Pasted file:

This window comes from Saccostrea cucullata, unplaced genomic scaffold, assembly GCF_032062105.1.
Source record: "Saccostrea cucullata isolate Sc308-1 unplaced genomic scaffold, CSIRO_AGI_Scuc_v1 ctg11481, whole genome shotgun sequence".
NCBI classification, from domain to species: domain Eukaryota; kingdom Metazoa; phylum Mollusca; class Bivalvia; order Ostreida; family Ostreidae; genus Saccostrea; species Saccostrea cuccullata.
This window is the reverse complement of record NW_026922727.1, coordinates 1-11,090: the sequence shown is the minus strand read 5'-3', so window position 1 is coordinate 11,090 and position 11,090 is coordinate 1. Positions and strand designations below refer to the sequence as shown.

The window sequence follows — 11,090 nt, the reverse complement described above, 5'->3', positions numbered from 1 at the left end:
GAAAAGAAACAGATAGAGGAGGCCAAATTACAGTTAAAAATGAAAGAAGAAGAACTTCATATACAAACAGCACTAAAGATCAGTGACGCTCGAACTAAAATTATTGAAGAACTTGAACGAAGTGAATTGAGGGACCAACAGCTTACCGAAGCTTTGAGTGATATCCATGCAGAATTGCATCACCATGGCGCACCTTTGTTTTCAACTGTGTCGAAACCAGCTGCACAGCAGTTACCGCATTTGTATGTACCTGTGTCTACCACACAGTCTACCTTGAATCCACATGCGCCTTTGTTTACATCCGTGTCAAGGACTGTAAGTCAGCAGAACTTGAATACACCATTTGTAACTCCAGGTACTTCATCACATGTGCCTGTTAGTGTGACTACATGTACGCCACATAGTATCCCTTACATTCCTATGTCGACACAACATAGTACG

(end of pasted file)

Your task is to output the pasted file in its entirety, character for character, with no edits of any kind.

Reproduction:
This window comes from Saccostrea cucullata, unplaced genomic scaffold, assembly GCF_032062105.1.
Source record: "Saccostrea cucullata isolate Sc308-1 unplaced genomic scaffold, CSIRO_AGI_Scuc_v1 ctg11481, whole genome shotgun sequence".
NCBI classification, from domain to species: domain Eukaryota; kingdom Metazoa; phylum Mollusca; class Bivalvia; order Ostreida; family Ostreidae; genus Saccostrea; species Saccostrea cuccullata.
This window is the reverse complement of record NW_026922727.1, coordinates 1-11,090: the sequence shown is the minus strand read 5'-3', so window position 1 is coordinate 11,090 and position 11,090 is coordinate 1. Positions and strand designations below refer to the sequence as shown.

The window sequence follows — 11,090 nt, the reverse complement described above, 5'->3', positions numbered from 1 at the left end:
GAAAAGAAACAGATAGAGGAGGCCAAATTACAGTTAAAAATGAAAGAAGAAGAACTTCATATACAAACAGCACTAAAGATCAGTGACGCTCGAACTAAAATTATTGAAGAACTTGAACGAAGTGAATTGAGGGACCAACAGCTTACCGAAGCTTTGAGTGATATCCATGCAGAATTGCATCACCATGGCGCACCTTTGTTTTCAACTGTGTCGAAACCAGCTGCACAGCAGTTACCGCATTTGTATGTACCTGTGTCTACCACACAGTCTACCTTGAATCCACATGCGCCTTTGTTTACATCCGTGTCAAGGACTGTAAGTCAGCAGAACTTGAATACACCATTTGTAACTCCAGGTACTTCATCACATGTGCCTGTTAGTGTGACTACATGTACGCCACATAGTATCCCTTACATTCCTATGTCGACACAACATAGTACG